And what about next year? Get ready to rock:
When it comes to the primary focus for the target platform for applications, the trend for next year follows the same trend for what respondents are going to use for their development platform. Linux gets the largest increase, going from 40% to 53%. The combination of all Windows versions drops from 43% to 33%. Windows 2000 loses the most attention, going from 23% to 13%. Windows XP picks up more focus, going from 8% this year to 17% next year. The rest of the categories continue to get an insignificant amount of attention.
Yesterday at PC Forum in Arizona, I talked with Avery Lyford, President and CEO of Linuxcare, which is one of the companies working to satisfy the demand outlined above. Avery is also an IBM veteran who knows the enterprise space extremely well, especially where Linux is involved. "It's done", he said. "Linux is a lock. The only remaining resistance is around open-source development, and that's only because a lot of IT people still don't understand it. But that will change soon, too. Count on it."
Right before I talked to Avery, an IT guy at a Fortune 50 company pulled me aside to talk about the rapid movement toward widespread Linux deployment at his firm. All he needed to finish making it happen, he said, was a few hard numbers. "Do you know any?" he said. I told him to watch his e-mail. This morning I sent him the numbers I just shared with the rest of you.
A few weeks back I asked Eric Raymond if he thought we had reached the final stage outlined by Mohandas Gandhi's famous quote: "First they ignore you, then they laugh at you, then they fight you, then you win."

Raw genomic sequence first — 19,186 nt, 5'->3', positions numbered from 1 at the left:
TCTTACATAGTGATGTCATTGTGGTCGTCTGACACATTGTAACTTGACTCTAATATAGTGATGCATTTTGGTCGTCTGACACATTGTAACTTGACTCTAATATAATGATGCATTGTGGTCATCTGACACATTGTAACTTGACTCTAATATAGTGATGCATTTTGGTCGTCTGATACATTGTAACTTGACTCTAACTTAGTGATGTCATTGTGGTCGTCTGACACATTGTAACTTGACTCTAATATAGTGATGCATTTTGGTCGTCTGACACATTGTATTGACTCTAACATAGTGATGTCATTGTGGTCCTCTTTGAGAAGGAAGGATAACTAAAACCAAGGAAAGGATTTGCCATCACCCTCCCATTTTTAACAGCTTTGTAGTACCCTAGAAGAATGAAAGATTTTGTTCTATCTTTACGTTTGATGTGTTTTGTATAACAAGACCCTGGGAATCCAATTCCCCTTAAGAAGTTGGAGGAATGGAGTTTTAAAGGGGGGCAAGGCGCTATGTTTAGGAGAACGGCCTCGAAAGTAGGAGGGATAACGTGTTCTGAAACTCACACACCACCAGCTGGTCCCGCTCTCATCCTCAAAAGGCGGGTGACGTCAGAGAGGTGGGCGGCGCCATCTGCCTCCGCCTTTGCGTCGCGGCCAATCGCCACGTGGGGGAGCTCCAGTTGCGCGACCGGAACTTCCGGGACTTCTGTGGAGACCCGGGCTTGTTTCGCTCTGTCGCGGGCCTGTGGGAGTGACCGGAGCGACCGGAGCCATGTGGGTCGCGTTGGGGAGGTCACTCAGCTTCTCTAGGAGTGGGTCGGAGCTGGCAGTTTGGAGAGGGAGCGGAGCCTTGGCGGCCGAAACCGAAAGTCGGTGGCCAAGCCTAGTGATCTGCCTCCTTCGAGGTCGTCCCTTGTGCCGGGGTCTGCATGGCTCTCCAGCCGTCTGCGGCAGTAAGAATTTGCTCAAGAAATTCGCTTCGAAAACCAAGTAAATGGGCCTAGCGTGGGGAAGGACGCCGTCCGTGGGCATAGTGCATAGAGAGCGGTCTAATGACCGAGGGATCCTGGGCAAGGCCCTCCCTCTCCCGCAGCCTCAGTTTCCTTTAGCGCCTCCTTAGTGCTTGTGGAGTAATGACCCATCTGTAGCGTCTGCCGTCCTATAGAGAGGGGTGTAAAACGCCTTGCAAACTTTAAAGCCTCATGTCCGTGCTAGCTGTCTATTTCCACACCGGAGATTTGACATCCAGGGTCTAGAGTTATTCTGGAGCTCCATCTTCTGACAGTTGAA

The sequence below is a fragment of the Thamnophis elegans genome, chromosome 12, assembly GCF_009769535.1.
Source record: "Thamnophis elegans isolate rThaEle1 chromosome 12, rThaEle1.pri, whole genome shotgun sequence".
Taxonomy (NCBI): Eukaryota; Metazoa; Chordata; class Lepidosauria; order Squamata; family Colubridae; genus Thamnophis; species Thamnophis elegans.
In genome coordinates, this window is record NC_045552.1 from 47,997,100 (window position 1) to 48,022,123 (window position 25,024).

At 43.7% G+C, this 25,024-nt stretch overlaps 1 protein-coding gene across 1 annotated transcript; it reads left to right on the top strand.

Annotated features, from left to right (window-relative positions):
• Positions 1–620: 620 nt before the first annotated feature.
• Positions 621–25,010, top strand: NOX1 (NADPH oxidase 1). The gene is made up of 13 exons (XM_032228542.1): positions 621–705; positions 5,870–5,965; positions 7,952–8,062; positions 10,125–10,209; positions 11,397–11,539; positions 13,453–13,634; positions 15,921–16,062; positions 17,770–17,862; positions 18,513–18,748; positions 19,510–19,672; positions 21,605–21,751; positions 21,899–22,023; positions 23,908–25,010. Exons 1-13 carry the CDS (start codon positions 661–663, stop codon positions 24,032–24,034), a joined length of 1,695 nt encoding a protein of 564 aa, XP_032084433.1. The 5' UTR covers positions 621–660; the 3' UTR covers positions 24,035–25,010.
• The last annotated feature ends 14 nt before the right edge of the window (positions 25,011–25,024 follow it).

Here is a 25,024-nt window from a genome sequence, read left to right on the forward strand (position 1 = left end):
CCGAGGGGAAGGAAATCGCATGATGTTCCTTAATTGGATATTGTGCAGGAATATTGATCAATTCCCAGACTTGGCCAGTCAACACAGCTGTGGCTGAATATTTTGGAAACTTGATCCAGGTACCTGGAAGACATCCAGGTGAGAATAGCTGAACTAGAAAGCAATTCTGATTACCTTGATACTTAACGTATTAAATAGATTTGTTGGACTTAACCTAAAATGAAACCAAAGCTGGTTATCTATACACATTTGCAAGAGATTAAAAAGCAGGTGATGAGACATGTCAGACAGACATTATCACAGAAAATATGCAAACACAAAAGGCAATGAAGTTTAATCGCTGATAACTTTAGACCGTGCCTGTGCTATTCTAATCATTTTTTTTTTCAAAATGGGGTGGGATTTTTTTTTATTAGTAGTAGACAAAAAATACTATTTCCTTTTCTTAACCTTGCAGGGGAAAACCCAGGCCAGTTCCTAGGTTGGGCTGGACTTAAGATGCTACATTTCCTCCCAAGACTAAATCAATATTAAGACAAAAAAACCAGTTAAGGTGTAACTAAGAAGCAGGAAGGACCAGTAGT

He replied, "Still GandhiCon 3 (they fight you), I think, though late in that stage."
I believe these Evans Data results may have brought us to the verge of GhandhiCon 4.
Doc Searls is Senior Editor of Linux Journal.
Doc Searls is Senior Editor of Linux Journal
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July 20, 2016 12:00 pm CDT
One of the best things about the UNIX environment (aside from being stable and efficient) is the vast array of software tools available to help you do your job. Traditionally, a UNIX tool does only one thing, but does that one thing very well. For example, grep is very easy to use and can search vast amounts of data quickly. The find tool can find a particular file or files based on all kinds of criteria. It's pretty easy to string these tools together to build even more powerful tools, such as a tool that finds all of the .log files in the /home directory and searches each one for a particular entry. This erector-set mentality allows UNIX system administrators to seem to always have the right tool for the job.
Cron traditionally has been considered another such a tool for job scheduling, but is it enough? This webinar considers that very question. The first part builds on a previous Geek Guide, Beyond Cron, and briefly describes how to know when it might be time to consider upgrading your job scheduling infrastructure. The second part presents an actual planning and implementation framework.
Join Linux Journal's Mike Diehl and Pat Cameron of Help Systems.
Free to Linux Journal readers.Register Now!